The nurse didn’t say much then because, take note, this was a pap smear test. I went home, but that figure kept tugging at my heart and mind. My background in Biochemistry made me all too aware of the lingering risk (and reward) of my bad eating habits. That, coupled with the stress of a negative and suffocating relationship at the time, weighed on me, and there I was, registering high blood pressure at just 25 years.
The news hit me like a thunderbolt. 25? High Blood Pressure? Noo! I thought about my son, my health, staying through a wrong relationship, and at what cost? This cannot be. I took up a radical exercise approach, I did cardio exercises at home like my life depended on it, and it did!!! The results were impressive, I lost significant weight gradually. All along, I realized it is important for me to take on a healthy eating habit. Occasionally, I will chronicle my journey. I will share healthy recipes I have come across over this period, as well as sprinkle this section with servings for my oh-so-sweet tooth, like this one below, made by my good friend Shiro Thuo of Maorpi Foods. *Yum*
This is day 15 of my 30 day writing challenge. For my new readers, this was a challenge I took on to push the boundaries for ME (previously I’d write one post sometimes after two weeks, partly laziness, and a good chunk of this due to self-doubt). So far, it has been amazing, though there were days I must admit, I stared at the blinking cursor, and my mind ran off to think about the vanilla chocolate I ate at L’s baby shower last weekend… Focus Samoina!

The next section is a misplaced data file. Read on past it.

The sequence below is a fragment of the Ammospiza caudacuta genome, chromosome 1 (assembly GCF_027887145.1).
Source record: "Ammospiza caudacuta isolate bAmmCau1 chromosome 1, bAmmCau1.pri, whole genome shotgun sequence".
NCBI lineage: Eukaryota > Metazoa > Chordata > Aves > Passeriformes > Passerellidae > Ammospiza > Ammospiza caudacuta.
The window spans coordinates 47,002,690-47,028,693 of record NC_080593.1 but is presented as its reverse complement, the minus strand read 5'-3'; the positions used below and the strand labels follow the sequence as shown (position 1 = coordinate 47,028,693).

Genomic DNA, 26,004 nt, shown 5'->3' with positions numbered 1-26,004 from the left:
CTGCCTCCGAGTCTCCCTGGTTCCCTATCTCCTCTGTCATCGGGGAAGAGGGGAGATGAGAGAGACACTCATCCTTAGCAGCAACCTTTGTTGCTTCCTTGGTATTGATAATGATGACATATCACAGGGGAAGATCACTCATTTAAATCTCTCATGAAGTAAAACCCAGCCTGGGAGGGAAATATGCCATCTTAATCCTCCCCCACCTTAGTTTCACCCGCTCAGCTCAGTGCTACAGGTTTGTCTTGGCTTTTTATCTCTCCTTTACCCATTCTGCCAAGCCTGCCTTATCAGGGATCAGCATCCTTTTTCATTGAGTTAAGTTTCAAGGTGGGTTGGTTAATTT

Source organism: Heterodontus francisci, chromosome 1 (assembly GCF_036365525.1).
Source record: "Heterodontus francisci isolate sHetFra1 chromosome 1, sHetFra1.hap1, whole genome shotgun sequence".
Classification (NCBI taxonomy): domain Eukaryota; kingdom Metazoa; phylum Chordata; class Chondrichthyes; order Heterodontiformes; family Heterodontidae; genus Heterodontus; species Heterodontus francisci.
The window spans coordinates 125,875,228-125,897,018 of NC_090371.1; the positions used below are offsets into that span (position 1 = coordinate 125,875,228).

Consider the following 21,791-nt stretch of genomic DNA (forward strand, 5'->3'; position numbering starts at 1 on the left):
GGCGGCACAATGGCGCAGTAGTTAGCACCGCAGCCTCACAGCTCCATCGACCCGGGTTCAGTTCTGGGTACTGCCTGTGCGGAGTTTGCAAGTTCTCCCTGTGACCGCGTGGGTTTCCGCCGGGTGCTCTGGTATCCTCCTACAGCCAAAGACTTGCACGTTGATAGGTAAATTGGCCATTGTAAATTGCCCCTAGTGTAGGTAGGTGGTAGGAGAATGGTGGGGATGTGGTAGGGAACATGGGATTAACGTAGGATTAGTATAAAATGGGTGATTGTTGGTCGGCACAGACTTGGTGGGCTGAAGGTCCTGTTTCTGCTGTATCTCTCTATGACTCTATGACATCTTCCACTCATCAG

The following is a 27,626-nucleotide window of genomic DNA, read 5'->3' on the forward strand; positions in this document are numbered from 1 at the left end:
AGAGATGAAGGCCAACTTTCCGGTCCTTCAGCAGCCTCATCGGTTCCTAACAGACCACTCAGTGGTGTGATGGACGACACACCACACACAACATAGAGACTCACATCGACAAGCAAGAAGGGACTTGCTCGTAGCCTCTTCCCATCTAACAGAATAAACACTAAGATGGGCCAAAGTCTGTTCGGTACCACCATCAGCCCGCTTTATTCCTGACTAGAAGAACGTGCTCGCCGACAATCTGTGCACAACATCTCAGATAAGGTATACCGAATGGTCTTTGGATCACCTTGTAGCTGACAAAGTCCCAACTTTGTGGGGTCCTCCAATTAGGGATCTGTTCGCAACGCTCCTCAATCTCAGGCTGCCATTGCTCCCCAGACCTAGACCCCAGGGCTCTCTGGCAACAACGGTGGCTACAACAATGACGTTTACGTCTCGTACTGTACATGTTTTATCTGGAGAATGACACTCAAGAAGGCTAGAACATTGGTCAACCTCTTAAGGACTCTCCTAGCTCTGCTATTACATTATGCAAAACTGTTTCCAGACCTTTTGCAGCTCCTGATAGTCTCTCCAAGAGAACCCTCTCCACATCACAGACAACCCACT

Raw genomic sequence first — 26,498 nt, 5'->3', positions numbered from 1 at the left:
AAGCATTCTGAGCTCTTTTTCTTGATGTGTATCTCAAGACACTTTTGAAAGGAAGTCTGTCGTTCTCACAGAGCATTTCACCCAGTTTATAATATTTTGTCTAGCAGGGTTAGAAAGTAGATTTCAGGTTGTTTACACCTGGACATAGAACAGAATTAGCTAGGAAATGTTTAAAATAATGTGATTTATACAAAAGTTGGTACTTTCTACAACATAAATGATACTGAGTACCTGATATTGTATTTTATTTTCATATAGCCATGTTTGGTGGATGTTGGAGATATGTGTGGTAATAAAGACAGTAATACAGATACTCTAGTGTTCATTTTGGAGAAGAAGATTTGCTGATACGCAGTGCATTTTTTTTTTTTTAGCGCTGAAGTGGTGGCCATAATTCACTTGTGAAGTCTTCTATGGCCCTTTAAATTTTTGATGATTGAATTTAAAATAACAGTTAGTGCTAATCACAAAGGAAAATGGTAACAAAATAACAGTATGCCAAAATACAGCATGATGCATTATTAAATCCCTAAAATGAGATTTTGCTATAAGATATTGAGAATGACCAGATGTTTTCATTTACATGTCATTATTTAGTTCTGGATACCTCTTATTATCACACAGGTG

One of the misconceptions I had pre-partum was certainly about friendships as they would pan out once I became a mom. Anyone who knows me well enough will know that I am the bubbly kind, the one who talks volubly when reminiscing fun times, the one who laughs heartily in good company, the one who is jumping around at the get together… and so, before my pregnancy I had all these friends around me, many of whom I appreciated for influencing my life in one way or the other at the time.
I was accustomed to been the life of the party, at the party, whiskey shots at hand, and loud reggae hits by Gyptian cranked up to the max. The exuberance that surrounded me at the time was almost palpable. I figured, been a mom would not alter this; or maybe it would, a little. At some point, my friendships would cohere and we would go back to the good ol’ times, or so I thought.
Enter baby Jayden, and motherhood changed my life’s trajectory. It was somewhat the chasm that separated my fading memories from the stark reality that faced me. In the first few weeks, save for the congratulatory messages, there was little communication between my ol’ crew and I. I didn’t get it at first and kept wondering what I was doing wrong, or not doing. We drifted further and further… and my Postpartum Depression didn’t help.
For reasons I mentioned in this post, I just couldn’t come forward and explain to my friends, most of them not parents themselves, what depression was like, and why I suffered PPD when I looked ‘all together’. How can you not love your baby? OR, why are you so damn angry? Without concise answers to these, I kept to myself, only giving glimpses into my angston whatsapp chats that were far and in between.
In retrospect, this is a weird kind of loneliness new moms face, especially when most of their friends are yet to be moms. Suddenly, your talk changes; it revolves around diapers, poop color, burps, vaccines, breastfeeding, teething, potty training… depending on the stage one is in. When your friends start to feel out of place (understandably), there’s a tendency to back off.